Combined Reviews: The Ballad of Desmond Kale by Roger McDonald

desmond_kale.jpg Reviews of The Ballad of Desmond Kale by Roger McDonald.

[This novel has been shortlisted for the 2006 Miles Franklin award.]

[This novel has been shortlisted for the 2006 Miles Franklin award.]

Description from the publisher's page:
"In the early 1800s, out of the prison society of governors, redcoats, English gaolers, Irish convicts, and the few free settlers of Botany Bay, one had entured much farther inland than a few dozen miles from Sydney into the vast territory claimed, New South Wales. Or so it was believed until the escape of Desmond Kale and the vengeance of his rival, the wildly eccentric parson magistrate Matthew Stanton. THE BALLAD OF DESMOND KALE is Roger McDonald's broad-sweeping novel of the first days of British settlement in Australia. At the centre is Stanton's pursuit of Kale - an Irish political prisoner and a rebelliously brilliant breeder of sheep. The alchemy of wool fascinates, threatens, and transforms when it is discovered that fine wool thrives in New South Wales as nowhere else in in the world, producing veritable gold on sheep's backs. The laying to waste of Spain (Britain's chief supplier of fine wools) at the end of the Napoleonic wars, opens vast new opportunities of supply. THE BALLAD OF DESMOND KALE is both a love story of unusual interest and an epic novel of greed, ambition, conceit, and redemption. The novel is rich in its characterisations and the rawness of its settings, vigour of language, and vividness of personality. The action moves from the early Australian bush to the halls of Westminster, the mills of Yorkshire, the sierras of Spain, the wilds of the Southern Ocean, and returns at last into the far outback for its finale. Once the ballad is sung, ordinary experience is heightened, the world can never be the same again. A brilliant and inspired recreation of the early days of white Australian settlement by one of Australia's finest writers working at the height of his powers."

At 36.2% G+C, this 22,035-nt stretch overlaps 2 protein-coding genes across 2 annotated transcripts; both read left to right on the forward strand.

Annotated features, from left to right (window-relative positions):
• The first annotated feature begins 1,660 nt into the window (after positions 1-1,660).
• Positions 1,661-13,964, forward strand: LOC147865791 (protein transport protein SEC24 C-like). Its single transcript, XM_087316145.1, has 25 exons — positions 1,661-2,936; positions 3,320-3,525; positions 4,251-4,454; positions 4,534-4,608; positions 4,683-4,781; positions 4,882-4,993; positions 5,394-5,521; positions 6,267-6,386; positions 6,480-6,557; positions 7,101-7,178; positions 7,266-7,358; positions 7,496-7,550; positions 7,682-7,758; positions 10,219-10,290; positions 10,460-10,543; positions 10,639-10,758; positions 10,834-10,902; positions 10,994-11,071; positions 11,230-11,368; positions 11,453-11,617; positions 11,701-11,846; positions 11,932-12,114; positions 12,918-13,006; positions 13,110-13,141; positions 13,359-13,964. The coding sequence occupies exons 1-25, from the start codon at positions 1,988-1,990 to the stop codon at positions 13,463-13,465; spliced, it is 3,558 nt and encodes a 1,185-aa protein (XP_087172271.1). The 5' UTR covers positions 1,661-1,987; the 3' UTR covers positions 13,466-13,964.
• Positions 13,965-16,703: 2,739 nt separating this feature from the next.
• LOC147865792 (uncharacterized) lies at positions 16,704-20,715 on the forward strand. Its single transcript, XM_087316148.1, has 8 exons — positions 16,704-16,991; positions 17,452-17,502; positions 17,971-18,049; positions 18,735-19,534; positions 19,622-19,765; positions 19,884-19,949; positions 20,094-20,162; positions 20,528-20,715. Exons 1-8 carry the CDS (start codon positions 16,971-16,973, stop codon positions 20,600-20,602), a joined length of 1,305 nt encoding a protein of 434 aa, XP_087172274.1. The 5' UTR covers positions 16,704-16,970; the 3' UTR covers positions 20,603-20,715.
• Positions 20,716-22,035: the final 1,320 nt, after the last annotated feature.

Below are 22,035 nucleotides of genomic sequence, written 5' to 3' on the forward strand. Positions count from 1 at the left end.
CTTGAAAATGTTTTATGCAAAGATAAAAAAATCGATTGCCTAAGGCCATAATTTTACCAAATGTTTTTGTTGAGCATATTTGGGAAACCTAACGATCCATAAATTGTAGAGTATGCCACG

There don't seem to be any reviews of this novel which react badly to it. All reviewers seem to think it's a pretty impressive piece of work. Peter Pierce in "The Age", can
lead us off as well as anyone, and probably better than most: "McDonald's is a big, ambitious book, a winding tale that takes its due time. There are detours for intriguing subplots - a pregnancy, a feud between half-brothers, a shipwreck, the attempted theft of a map to the fabled inland of the colony, political intrigue over the governing of NSW. There is much detail about the breeding of sheep - the quality of their wool in consequence, the character of the men who are expert in this."

In "Australian Book Review", Michael Williams starts off a bit fixated on the sheep aspect: "How much do you care about sheep? I mean really care about sheep. Because The Ballad of Desmond Kale is up to its woolly neck in them." He does go on from there, which is a blessing: "It's an unusual and inspired variation on the classic Australian colonial novel of hunters for fortune, for identity and for redemption." But Williams does have a few words of caution to impart along with the praise. "This
is a big book that spends a little too long luxuriating in the fun of its grandeurs and at points fails to sustain its narrative drive. The big historical novels that it seems to be emulating have a much clearer sense of focus and of forward momentum. But McDonald does embrace adventure, and at its best, with betrayals and love, ship-wrecks and double-crosses, this is a rollicking good read."

Stella Clarke also considers at the novel in "The Weekend Australian" and is pretty impressed: "Roger McDonald is a riot. This story is balladry of distinction, laid out in prose. He combines a love of intrigue and high adventure with a defiant, lyrical, vigorous way of telling...Here are art and excitement, mixed to magnificent strength. Here are pain and passion, eased through the circumspect medium of a charismatic, old-fashioned style, then springing at you in a gutsy twist of phrase."

, at "The Brisbane News" probably sums it up for all of us: "This is one of the must-read Australian books of 2005." And it comes as no surprise, to me at least, that I'm still to read it and it's now mid-2006.

About this Entry

This page contains a single entry by Perry Middlemiss published on June 9, 2006 9:31 AM.

Nobel Prize Anyone? was the previous entry in this blog.

2006 Sydney Writers' Festival is the next entry in this blog.

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